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Trans Young Adults Risk Homelessness, Racism When Migrating in Search of Gender Affirmation, Safety

A new study, co-authored by researchers from PHI, finds that transgender people may relocate to have gender affirmation, healthcare and safety needs met, but face unexpected barriers including risk of homelessness, unemployment and racism in the process.

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Young transgender adults often relocate to cities like San Francisco where they feel safer and have access to adequate health care, but the migration might place them at risk of homelessness, unemployment and racism, say University of Michigan researchers.

“Our findings underscore the importance of moving beyond individual-level risk factors to understand how unmet gender affirmation needs may place trans young adults in structurally vulnerable positions that can affect health and wellness,” said the study’s first author Kristi Gamarel, assistant professor of health behavior and health education at the U-M School of Public Health.

In addition to Gamarel, study authors included Wesley King and Raha Mouzoon, who are current and former graduate students U-M’s School of Public Health; Hui Xie, Victorine Stanislaus, Mariko Iwamoto, Keanu Baxter, Sabrina Suico, Tooru Nemoto, all of the Public Health Institute in Oakland, California; and Don Operario of Brown University School of Public Health.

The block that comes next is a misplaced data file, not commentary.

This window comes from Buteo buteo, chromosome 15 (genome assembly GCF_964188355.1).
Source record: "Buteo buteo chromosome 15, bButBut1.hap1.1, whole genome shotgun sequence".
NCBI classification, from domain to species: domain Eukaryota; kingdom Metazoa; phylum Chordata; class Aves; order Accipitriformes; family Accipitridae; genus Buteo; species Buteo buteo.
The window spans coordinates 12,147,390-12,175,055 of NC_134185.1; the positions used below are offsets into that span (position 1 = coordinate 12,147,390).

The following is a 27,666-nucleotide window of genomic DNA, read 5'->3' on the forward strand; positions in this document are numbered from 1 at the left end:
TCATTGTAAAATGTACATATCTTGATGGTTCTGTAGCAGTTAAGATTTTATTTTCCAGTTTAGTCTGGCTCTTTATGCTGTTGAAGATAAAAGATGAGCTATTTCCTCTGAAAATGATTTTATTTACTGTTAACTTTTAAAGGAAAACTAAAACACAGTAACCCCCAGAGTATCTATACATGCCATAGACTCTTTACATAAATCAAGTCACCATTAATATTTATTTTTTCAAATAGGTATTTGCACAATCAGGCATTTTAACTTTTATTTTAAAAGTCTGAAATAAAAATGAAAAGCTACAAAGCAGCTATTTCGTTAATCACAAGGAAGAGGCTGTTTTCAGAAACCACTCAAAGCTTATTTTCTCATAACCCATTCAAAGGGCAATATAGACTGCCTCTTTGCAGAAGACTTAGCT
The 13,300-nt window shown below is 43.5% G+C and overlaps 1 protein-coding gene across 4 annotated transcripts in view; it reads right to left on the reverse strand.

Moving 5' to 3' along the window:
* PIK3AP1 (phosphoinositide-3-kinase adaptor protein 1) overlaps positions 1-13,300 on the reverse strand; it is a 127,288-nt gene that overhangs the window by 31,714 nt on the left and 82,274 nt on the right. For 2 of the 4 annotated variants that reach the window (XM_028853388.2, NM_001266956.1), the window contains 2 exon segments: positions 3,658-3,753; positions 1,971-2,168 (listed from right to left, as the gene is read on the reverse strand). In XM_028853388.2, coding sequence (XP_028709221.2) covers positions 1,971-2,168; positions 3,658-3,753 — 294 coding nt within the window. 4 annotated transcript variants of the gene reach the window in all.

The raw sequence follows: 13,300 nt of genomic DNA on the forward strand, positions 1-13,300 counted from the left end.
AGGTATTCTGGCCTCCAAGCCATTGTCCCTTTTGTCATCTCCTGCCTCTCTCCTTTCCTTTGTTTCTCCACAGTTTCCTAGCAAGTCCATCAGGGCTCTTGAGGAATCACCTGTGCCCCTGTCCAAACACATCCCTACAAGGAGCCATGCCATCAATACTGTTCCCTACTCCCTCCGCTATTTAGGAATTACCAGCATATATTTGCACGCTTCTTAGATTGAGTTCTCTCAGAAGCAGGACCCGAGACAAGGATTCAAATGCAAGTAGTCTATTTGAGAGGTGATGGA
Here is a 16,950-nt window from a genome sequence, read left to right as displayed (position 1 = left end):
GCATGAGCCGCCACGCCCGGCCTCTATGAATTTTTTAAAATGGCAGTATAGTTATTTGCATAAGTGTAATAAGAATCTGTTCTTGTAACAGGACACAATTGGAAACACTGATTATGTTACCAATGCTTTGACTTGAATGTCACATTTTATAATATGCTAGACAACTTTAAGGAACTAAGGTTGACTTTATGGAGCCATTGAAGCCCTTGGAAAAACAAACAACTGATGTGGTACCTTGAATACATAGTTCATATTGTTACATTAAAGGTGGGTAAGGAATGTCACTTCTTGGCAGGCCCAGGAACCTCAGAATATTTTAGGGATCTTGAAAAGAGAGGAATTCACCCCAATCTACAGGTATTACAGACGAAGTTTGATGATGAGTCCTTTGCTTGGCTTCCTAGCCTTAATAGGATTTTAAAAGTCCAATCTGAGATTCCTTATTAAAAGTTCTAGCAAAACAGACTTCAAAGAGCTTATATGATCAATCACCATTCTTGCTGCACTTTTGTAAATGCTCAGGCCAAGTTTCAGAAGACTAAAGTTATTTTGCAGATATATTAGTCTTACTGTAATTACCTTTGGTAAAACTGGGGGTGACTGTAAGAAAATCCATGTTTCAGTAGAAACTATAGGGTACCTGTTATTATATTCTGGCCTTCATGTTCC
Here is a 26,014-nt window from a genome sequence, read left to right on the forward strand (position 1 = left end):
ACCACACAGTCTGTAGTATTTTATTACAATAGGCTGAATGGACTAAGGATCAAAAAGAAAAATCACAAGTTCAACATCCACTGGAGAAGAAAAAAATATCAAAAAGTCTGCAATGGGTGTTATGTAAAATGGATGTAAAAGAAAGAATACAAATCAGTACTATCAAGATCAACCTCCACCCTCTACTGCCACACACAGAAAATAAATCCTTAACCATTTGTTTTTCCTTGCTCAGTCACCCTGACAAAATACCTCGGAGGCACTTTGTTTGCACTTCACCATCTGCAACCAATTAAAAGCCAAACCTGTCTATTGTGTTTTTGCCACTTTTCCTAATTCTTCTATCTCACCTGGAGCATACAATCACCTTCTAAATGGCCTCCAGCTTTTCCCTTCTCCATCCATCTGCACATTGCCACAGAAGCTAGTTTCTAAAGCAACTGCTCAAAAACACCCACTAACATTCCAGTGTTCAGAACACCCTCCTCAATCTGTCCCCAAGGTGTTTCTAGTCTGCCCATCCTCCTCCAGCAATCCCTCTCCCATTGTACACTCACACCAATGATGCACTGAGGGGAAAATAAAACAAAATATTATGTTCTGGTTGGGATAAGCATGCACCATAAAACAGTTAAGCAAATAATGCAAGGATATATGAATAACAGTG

The big takeaway is that transgender people are incredibly resilient and find creative ways to navigate oppressive structures and systems. However, we need to ensure that all transgender people have their gender affirmation and safety needs met in every geographical location. This study demonstrated that transgender young adults often feel that they must move to the most expensive places to have basic gender affirmation and safety needs met and this comes with significant costs.

Kristi Gamarel, University of Michigan School of Public Health

Researchers conducted qualitative interviews with 61 trans and nonbinary adults aged 18-29 between April and December 2017. Of the participants, 87% were born in the U.S., 26% identified as Black or African American, 39% as Asian or Pacific Islander, 2% as Native American, 16% as non-Hispanic white, 10% as Latina/o/x, 5% as multiracial and 2% as Arab American.

While the San Francisco area has historical roots in progressive ideals of tolerance and safety for LGBTQ communities, researchers quickly realized this inclusivity did not apply across race and ethnic lines.

“Many participants shared their experiences of racism in predominantly white trans spaces in the Bay Area,” Gamarel said, adding that one of the surprising findings of the interviews was that not everybody wanted to migrate. “It’s not like living in San Francisco, making it in San Francisco, is the dream. Participants described how they often did not feel like they had a choice.

“People are willing to pay this price because there were no other options to be able to have affirming health care and to live where they don’t have to worry about walking down the street and being harassed or fear that they’d be murdered for being who they are.”

Click below to read the full article in Mirage.

Originally published by Mirage

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